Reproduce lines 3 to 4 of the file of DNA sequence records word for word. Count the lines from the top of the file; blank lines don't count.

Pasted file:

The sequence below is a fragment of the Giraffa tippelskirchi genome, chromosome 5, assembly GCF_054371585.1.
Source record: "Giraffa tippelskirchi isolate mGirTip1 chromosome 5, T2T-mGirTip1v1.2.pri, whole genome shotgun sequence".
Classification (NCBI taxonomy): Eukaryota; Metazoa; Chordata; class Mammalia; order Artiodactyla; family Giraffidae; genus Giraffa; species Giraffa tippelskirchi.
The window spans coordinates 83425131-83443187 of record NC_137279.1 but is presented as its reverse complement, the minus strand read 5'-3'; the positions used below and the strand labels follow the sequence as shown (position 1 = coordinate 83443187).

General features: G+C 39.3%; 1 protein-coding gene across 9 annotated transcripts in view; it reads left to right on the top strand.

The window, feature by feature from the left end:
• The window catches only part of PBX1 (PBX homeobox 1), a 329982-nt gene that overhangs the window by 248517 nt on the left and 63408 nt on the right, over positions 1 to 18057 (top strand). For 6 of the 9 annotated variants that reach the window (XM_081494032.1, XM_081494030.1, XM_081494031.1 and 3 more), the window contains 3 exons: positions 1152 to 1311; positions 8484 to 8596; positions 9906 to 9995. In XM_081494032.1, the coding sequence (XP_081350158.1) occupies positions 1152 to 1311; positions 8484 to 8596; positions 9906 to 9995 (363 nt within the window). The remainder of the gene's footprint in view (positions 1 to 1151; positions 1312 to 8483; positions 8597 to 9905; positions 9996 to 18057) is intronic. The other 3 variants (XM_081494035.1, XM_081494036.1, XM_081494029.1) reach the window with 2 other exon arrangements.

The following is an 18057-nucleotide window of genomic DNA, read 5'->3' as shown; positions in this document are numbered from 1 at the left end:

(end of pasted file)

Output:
Classification (NCBI taxonomy): Eukaryota; Metazoa; Chordata; class Mammalia; order Artiodactyla; family Giraffidae; genus Giraffa; species Giraffa tippelskirchi.
The window spans coordinates 83425131-83443187 of record NC_137279.1 but is presented as its reverse complement, the minus strand read 5'-3'; the positions used below and the strand labels follow the sequence as shown (position 1 = coordinate 83443187).